CAR-T treated leukemia patients survive for 4.5 years

In the summer of 2010, Novartis and the University of Pennsylvania began testing their anti-CD19 CAR-T therapy, CTL019, in patients with relapsed and refractory chronic lymphocytic leukemia (CLL). The mature results from the trial were published in Science Translational Medicine[1]. Dr. Carl June led the study.

The trial enrolled 14 heavily pretreated CLL patients. These patients were treated with CTL019 at doses of 1.4 × 10^7 to 11 × 10^8 cells. Four patients had a complete response (CR), and additional four patients had a partial response (PR). Six patients did not respond to the therapy and progressed soon.

One of the CR patients died at 21 months due to infections after removal of the skin cancer on his leg. The three other patients are still alive with no signs of recurrence. At the time of the report, they have survived for 28, 52, and 53 months after receiving CTL019.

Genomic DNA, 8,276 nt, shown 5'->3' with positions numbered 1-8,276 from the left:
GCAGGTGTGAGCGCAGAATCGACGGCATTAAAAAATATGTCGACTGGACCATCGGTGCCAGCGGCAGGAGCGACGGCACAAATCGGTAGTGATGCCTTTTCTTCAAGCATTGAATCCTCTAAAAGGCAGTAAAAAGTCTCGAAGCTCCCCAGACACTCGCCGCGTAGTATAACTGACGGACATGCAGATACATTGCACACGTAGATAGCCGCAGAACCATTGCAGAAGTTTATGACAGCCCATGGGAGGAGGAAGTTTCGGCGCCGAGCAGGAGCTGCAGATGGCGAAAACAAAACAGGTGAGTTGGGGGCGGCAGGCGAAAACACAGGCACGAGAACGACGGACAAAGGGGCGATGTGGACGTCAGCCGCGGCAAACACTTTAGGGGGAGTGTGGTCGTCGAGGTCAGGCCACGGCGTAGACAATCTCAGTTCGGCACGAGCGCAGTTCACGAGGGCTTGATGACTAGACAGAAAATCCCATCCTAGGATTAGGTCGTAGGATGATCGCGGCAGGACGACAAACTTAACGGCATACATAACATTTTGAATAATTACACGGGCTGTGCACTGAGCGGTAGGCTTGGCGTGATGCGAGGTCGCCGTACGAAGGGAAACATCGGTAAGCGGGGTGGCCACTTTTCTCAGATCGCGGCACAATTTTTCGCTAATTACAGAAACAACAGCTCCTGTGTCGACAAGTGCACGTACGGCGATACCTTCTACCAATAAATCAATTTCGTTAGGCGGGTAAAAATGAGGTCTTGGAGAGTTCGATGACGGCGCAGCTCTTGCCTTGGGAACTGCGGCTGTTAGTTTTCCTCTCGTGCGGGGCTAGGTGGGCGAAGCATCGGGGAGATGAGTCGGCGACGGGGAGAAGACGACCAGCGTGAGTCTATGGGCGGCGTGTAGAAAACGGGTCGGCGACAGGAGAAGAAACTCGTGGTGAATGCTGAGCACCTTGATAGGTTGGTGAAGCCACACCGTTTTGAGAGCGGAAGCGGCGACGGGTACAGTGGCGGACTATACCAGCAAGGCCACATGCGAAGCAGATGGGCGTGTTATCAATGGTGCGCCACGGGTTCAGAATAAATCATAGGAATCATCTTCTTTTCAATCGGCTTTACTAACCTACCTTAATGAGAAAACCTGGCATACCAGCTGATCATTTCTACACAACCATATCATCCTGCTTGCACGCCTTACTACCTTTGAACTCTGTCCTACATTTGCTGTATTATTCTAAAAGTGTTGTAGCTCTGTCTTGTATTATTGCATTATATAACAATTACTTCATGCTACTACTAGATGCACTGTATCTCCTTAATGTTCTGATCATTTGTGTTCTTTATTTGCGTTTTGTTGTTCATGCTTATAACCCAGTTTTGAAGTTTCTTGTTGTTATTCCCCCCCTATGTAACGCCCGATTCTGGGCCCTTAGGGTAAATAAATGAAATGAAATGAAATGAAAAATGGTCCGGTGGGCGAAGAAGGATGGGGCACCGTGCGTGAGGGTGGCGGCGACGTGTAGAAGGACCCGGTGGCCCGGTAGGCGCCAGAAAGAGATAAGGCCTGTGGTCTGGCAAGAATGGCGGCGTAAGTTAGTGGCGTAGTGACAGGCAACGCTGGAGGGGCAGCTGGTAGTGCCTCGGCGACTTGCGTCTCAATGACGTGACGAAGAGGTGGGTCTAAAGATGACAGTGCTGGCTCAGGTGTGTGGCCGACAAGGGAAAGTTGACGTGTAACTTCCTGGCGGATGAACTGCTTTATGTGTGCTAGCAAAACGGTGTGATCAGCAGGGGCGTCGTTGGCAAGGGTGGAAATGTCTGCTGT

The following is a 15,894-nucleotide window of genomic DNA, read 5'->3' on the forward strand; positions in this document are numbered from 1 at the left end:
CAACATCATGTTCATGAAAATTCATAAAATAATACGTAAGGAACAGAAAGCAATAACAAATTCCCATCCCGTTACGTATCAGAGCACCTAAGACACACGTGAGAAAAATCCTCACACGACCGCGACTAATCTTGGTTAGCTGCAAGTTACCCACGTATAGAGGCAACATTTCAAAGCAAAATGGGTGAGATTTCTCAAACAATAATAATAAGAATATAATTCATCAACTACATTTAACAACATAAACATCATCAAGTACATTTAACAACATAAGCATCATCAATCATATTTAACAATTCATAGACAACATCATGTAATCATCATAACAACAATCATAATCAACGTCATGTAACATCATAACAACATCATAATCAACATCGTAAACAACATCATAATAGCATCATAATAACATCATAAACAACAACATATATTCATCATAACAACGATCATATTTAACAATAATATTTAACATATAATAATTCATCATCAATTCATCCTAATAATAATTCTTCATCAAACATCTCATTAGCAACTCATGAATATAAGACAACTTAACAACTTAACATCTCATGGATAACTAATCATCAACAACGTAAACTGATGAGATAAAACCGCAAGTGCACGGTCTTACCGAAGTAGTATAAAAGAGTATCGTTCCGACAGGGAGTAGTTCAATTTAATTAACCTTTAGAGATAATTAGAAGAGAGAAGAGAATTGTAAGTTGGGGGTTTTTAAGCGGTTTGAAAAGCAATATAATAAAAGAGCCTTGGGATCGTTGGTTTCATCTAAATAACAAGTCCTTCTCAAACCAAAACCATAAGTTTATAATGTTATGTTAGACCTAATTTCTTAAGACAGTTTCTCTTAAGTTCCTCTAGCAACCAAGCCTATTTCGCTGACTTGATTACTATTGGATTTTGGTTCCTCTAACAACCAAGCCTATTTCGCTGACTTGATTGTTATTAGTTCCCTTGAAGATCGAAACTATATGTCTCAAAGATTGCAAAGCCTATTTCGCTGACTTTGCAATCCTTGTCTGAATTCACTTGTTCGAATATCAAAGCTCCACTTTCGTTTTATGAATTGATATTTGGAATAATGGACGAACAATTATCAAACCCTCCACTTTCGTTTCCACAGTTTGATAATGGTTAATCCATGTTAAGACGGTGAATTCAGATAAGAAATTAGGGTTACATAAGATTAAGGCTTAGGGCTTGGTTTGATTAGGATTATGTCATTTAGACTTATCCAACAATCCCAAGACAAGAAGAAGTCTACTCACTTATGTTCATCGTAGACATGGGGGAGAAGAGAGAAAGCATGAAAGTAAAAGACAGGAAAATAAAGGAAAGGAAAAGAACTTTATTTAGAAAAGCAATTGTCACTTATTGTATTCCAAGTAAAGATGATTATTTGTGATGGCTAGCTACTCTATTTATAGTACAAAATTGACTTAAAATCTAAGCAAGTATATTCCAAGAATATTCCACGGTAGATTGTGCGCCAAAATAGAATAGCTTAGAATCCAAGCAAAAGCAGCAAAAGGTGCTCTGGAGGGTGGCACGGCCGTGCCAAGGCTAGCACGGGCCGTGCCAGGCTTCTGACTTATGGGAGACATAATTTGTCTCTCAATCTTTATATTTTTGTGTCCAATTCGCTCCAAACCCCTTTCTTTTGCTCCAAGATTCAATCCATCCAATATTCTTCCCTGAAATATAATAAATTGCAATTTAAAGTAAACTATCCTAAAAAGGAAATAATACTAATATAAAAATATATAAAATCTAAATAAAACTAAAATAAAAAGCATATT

Two of the PR patients died of disease progression at 10 and 27 months. One of the PR patients died from a pulmonary embolism (肺动脉栓塞) at 6 months. The other patient was switched to other therapies due to the disease progressed at 13 months.

The CR rate in CLL was much lower than that in ALL (acute lymphocytic leukemia). No CLL patient with CR has relapsed, while in a previous ALL trial, 37% of CR patients have subsequently relapsed[2]. The CAR-T cells remain in CLL patients’ blood and retain their ability to hunt for cancer cells beyond four years.

[1] Sci Transl Med. 2015, 7(303), 303ra139.
[2] ASH2014,


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